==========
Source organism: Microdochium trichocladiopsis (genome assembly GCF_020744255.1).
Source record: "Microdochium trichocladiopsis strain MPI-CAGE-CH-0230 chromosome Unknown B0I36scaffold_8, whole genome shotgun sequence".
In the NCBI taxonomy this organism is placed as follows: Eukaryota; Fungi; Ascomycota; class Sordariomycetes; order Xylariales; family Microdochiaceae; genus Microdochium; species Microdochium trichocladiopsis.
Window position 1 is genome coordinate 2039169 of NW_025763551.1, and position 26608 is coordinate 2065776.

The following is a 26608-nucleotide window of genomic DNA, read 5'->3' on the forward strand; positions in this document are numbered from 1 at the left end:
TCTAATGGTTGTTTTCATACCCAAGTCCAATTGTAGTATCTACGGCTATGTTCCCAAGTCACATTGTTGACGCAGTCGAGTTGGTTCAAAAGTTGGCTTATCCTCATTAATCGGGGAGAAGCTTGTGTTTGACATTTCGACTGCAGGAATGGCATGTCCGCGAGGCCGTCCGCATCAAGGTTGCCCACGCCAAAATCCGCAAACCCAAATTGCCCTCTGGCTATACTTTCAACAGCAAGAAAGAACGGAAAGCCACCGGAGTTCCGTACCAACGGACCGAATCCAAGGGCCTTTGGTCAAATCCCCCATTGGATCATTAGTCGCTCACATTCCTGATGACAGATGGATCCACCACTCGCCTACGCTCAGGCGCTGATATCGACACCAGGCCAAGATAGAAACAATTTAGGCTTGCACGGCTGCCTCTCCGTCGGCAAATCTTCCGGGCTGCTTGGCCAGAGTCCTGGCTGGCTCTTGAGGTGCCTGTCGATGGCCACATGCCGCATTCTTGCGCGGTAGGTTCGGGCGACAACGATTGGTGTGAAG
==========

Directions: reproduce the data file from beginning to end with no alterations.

Source organism: Microdochium trichocladiopsis (genome assembly GCF_020744255.1).
Source record: "Microdochium trichocladiopsis strain MPI-CAGE-CH-0230 chromosome Unknown B0I36scaffold_8, whole genome shotgun sequence".
In the NCBI taxonomy this organism is placed as follows: Eukaryota; Fungi; Ascomycota; class Sordariomycetes; order Xylariales; family Microdochiaceae; genus Microdochium; species Microdochium trichocladiopsis.
Window position 1 is genome coordinate 2039169 of NW_025763551.1, and position 26608 is coordinate 2065776.

The following is a 26608-nucleotide window of genomic DNA, read 5'->3' on the forward strand; positions in this document are numbered from 1 at the left end:
TCTAATGGTTGTTTTCATACCCAAGTCCAATTGTAGTATCTACGGCTATGTTCCCAAGTCACATTGTTGACGCAGTCGAGTTGGTTCAAAAGTTGGCTTATCCTCATTAATCGGGGAGAAGCTTGTGTTTGACATTTCGACTGCAGGAATGGCATGTCCGCGAGGCCGTCCGCATCAAGGTTGCCCACGCCAAAATCCGCAAACCCAAATTGCCCTCTGGCTATACTTTCAACAGCAAGAAAGAACGGAAAGCCACCGGAGTTCCGTACCAACGGACCGAATCCAAGGGCCTTTGGTCAAATCCCCCATTGGATCATTAGTCGCTCACATTCCTGATGACAGATGGATCCACCACTCGCCTACGCTCAGGCGCTGATATCGACACCAGGCCAAGATAGAAACAATTTAGGCTTGCACGGCTGCCTCTCCGTCGGCAAATCTTCCGGGCTGCTTGGCCAGAGTCCTGGCTGGCTCTTGAGGTGCCTGTCGATGGCCACATGCCGCATTCTTGCGCGGTAGGTTCGGGCGACAACGATTGGTGTGAAG